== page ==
Although claimant has failed to offer a reasonable excuse for his failure to timely file and serve the claim, "the tender of a reasonable excuse for delay in filing a claim is not a precondition to permission to file a late claim such as to constitute a sine qua non for the requested relief" (Bay Terrace Coop. Section IV, Inc., 55 NY2d at 981).

Claimant's application demonstrates that the defendant had prompt notice of the essential facts constituting the claim and an opportunity to investigate the circumstances underlying the claim. The "Initial Data Report for Accident Report Number 08-001-2017" (Accident Report) was generated on April 5, 2017, two days after the accident. Defendant does not dispute receiving the Accident Report. The Accident Report provided nearly immediate notice that a construction worker had been injured on the "Route 28, Big Indian, NY, Bridge Construction Site" while "dismounting pile lead ladder." Follow-up e-mails regarding the accident were exchanged by defendant's employees/agents, and contractors at the work site, on April 11, 2017. Further, claimant offers a copy of the "NYSDOT SiteManager Reporting System" for the Route 28 Bridge Project which shows that on "Diary Date" April 3, 2017 "[a]n apprentice carpenter twisted his knee when he came off lead ladder and landed on a rock. Accident Report on file." At a minimum, the Accident Report and related documents gave defendant prompt notice that a construction worker on a state construction/repair project had sustained a work-related injury in an accident involving a ladder.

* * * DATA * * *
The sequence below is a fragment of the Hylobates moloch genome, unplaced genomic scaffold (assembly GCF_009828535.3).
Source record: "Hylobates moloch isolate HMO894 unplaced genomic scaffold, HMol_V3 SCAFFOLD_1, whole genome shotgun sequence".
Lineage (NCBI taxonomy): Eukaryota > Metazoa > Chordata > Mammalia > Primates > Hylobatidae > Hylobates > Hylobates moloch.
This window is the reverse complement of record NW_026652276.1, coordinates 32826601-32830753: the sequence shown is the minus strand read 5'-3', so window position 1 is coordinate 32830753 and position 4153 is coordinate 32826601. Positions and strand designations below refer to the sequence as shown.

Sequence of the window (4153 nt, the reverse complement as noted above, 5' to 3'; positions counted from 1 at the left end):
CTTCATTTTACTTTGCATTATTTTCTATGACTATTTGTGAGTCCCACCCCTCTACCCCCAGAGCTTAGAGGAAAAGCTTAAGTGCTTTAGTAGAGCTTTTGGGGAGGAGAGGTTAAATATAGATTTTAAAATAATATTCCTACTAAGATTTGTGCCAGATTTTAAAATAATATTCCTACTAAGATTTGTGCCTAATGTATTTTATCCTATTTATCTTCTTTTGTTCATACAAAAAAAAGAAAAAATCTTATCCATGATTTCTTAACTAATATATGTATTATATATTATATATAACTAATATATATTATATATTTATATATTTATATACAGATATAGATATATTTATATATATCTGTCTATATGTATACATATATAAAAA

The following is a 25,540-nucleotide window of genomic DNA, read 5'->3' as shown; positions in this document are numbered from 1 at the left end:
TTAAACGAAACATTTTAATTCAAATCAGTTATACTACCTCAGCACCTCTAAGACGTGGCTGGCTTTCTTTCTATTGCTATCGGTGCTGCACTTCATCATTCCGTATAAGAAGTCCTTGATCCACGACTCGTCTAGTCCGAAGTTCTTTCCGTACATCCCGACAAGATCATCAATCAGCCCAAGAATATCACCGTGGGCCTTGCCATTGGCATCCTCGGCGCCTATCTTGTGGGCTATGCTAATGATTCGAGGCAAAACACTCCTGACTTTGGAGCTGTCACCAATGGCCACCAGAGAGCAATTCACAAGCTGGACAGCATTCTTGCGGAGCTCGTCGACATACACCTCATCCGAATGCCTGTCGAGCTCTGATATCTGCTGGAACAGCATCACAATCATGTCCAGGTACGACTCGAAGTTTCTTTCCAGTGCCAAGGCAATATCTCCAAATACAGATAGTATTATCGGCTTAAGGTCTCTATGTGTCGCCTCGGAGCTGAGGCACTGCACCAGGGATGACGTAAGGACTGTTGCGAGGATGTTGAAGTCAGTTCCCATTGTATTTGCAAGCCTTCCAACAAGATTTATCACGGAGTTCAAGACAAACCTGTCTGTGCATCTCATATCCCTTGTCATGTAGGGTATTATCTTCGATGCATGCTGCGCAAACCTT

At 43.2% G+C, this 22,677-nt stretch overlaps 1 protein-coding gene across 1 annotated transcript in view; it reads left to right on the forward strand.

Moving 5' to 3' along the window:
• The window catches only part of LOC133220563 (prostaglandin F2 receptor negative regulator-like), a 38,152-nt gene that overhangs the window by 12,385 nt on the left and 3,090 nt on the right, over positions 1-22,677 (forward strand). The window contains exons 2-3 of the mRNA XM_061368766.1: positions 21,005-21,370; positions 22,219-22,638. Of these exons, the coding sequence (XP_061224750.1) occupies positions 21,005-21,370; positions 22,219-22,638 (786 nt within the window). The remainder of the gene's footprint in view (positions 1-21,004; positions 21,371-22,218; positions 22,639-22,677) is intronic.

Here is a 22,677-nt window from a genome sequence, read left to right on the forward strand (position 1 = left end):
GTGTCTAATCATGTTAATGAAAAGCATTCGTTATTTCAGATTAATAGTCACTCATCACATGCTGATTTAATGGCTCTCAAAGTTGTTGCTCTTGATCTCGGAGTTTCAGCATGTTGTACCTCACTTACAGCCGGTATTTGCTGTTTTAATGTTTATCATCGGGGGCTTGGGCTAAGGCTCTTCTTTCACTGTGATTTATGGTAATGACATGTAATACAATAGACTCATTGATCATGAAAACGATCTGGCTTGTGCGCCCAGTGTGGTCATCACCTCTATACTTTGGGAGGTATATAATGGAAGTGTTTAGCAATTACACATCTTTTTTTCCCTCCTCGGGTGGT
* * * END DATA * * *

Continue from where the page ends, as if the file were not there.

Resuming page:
Claimant's submissions showing that defendant's employees and/or agents had prompt notice of the nature of the accident satisfy his initial burden of demonstrating that defendant will not be substantially prejudiced by late service and filing of the claim.

In response, defendant asserts that claimant's failure to timely serve and file a claim "may result in substantial prejudice to the State" because of "the 'transitory nature' of the alleged condition that gave rise to the claimant's injury." The record shows, however, that defendant was aware almost immediately that an injury, however apparently slight, had occurred involving a ladder and a construction worker on a state project. Yet defendant apparently took no steps to further investigate, at least minimally, the condition or equipment involved in the injury.